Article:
150 Years Ago Today: Dec. 18th – Dec. 24, 1864

General Hardee has had his forces quietly construct a pontoon bridge across the Savannah River.  They constructed it out any boat or pretty much any floating object they could use.  On top of the boats, boards were placed to make a road.  They then placed straw and hay on top of the bridge to dampen the noise of travelers.   On the night of Dec. 20th, Confederate forces withdrew from Savannah and crossed the pontoon bridge into South Carolina.

Dec. 21st, at 4:00am, Federal forces were met on the outskirts of town by the Mayor and aldermen.  They formally surrendered the city and requested protection from the Federal Army.  Word was immediately sent to General Sherman, who was meeting with Navy Officers.  Sherman was taken back to King’s Bridge.  From there he rode into Savannah.

Dec. 22nd, General Sherman entered Savannah and established his headquarters at the Pulaski House.  While working out the details here, an English merchant, Charles Green, offered the General his home as his Headquarters.  General Sherman accepted and the Headquarters was moved to the Green House.  It was here that Sherman penned his famous telegram to President Lincoln.  It read as follows:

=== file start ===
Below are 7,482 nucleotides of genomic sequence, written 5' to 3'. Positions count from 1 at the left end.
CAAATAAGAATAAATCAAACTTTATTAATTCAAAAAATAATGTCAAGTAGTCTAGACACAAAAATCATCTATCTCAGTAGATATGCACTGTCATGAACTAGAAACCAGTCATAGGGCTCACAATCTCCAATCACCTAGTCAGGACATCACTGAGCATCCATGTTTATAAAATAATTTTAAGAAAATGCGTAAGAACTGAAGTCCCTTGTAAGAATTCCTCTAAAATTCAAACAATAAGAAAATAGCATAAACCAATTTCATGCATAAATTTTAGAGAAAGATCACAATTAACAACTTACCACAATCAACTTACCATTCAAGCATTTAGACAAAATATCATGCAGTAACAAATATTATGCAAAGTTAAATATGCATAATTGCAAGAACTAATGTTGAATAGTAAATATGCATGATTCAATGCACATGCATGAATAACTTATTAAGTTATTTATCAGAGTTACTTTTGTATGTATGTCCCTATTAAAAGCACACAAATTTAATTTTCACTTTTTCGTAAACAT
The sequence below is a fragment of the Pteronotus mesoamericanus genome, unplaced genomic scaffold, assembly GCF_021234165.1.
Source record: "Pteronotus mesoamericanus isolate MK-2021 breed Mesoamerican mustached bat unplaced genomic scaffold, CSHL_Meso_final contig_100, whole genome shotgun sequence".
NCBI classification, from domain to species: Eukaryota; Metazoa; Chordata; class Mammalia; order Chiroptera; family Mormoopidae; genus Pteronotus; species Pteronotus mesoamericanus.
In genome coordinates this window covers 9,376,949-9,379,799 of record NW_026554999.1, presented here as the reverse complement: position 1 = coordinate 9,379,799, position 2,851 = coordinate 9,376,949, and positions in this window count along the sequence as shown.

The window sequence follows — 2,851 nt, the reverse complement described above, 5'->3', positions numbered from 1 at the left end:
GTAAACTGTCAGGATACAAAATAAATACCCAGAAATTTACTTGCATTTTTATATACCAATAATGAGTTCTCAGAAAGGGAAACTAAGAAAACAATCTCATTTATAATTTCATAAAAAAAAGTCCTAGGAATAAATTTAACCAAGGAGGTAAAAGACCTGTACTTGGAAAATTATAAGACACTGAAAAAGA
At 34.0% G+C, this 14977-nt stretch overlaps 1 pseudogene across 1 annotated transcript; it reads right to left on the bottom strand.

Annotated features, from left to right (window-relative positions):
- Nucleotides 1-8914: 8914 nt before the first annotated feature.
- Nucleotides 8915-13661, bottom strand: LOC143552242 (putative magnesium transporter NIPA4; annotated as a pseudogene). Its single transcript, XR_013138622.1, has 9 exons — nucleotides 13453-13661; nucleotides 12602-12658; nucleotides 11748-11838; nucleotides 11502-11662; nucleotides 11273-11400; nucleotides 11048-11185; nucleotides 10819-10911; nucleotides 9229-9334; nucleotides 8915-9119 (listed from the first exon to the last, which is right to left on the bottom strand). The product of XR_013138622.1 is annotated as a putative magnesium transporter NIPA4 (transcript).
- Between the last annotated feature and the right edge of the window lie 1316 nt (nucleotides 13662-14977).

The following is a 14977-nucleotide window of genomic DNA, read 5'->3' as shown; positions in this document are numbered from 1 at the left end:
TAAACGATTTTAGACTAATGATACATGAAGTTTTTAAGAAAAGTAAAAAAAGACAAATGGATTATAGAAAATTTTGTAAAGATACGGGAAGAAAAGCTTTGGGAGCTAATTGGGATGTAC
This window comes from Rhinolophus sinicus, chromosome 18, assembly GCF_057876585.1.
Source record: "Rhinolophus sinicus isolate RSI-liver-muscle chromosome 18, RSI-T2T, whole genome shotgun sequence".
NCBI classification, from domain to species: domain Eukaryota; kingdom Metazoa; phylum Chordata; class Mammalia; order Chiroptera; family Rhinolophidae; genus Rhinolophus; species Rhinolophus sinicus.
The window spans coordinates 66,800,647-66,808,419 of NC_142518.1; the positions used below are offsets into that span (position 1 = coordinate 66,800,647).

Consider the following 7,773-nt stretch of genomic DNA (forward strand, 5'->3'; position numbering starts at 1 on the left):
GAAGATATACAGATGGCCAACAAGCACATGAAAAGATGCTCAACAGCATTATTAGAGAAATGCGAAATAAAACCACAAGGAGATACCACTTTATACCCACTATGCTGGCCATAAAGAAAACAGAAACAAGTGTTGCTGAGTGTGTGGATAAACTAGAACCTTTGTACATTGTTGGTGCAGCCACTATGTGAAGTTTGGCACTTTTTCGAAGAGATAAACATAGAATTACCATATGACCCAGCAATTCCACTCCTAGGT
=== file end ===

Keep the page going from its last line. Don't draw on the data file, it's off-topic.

“I beg to present you as a Christmas gift the city of Savannah, with one hundred fifty heavy guns and plenty of ammunition, also about twenty-five thousand bales of cotton.”

Dec. 24, President Lincoln receives Sherman’s telegram.  The telegram is published in newspapers across the country.  Lincoln replied with “Many, many thanks for your Christmas gift, the capture of Savannah, but what next?”

The March to the Sea is complete.  Sherman has reached his goal of Savannah and now has control of the city.  Camps are established and order is maintained.  Sherman’s Chief Engineer, Orland Poe, is reconstructing and fortifying the cities defenses.  The mines and obstructions are removed from the Savannah River and the port is reopened.  The citizens are encouraged to go back to life as normal, as as much of normal as can be expected under occupation.  Freed Blacks begin working for the Federal Army in various roles and schools are established for them in places that were once used in the slave trade.  Sherman rests, repairs, and refits his Army for there is more to come.

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